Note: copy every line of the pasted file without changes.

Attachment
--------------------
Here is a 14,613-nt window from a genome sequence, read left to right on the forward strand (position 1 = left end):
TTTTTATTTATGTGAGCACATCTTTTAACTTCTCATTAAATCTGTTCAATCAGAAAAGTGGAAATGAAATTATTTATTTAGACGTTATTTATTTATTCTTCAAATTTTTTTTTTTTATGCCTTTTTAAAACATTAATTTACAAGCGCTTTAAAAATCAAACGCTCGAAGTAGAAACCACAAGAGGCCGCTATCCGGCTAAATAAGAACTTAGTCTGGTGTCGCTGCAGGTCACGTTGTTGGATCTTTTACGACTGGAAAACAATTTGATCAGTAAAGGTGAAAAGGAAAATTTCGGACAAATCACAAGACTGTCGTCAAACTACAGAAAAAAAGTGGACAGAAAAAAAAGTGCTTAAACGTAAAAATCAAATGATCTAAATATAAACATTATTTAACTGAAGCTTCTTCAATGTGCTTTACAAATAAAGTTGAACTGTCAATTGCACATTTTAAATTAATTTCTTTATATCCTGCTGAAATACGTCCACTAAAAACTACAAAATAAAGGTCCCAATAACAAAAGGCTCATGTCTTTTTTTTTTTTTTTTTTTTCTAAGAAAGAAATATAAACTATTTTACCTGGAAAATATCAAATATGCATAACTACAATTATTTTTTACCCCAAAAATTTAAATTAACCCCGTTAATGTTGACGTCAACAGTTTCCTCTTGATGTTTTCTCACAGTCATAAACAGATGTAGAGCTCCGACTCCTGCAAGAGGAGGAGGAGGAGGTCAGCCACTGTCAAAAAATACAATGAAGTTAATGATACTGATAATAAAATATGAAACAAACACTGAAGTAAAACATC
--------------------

Here is a 14,613-nt window from a genome sequence, read left to right on the forward strand (position 1 = left end):
TTTTTATTTATGTGAGCACATCTTTTAACTTCTCATTAAATCTGTTCAATCAGAAAAGTGGAAATGAAATTATTTATTTAGACGTTATTTATTTATTCTTCAAATTTTTTTTTTTTATGCCTTTTTAAAACATTAATTTACAAGCGCTTTAAAAATCAAACGCTCGAAGTAGAAACCACAAGAGGCCGCTATCCGGCTAAATAAGAACTTAGTCTGGTGTCGCTGCAGGTCACGTTGTTGGATCTTTTACGACTGGAAAACAATTTGATCAGTAAAGGTGAAAAGGAAAATTTCGGACAAATCACAAGACTGTCGTCAAACTACAGAAAAAAAGTGGACAGAAAAAAAAGTGCTTAAACGTAAAAATCAAATGATCTAAATATAAACATTATTTAACTGAAGCTTCTTCAATGTGCTTTACAAATAAAGTTGAACTGTCAATTGCACATTTTAAATTAATTTCTTTATATCCTGCTGAAATACGTCCACTAAAAACTACAAAATAAAGGTCCCAATAACAAAAGGCTCATGTCTTTTTTTTTTTTTTTTTTTTCTAAGAAAGAAATATAAACTATTTTACCTGGAAAATATCAAATATGCATAACTACAATTATTTTTTACCCCAAAAATTTAAATTAACCCCGTTAATGTTGACGTCAACAGTTTCCTCTTGATGTTTTCTCACAGTCATAAACAGATGTAGAGCTCCGACTCCTGCAAGAGGAGGAGGAGGAGGTCAGCCACTGTCAAAAAATACAATGAAGTTAATGATACTGATAATAAAATATGAAACAAACACTGAAGTAAAACATC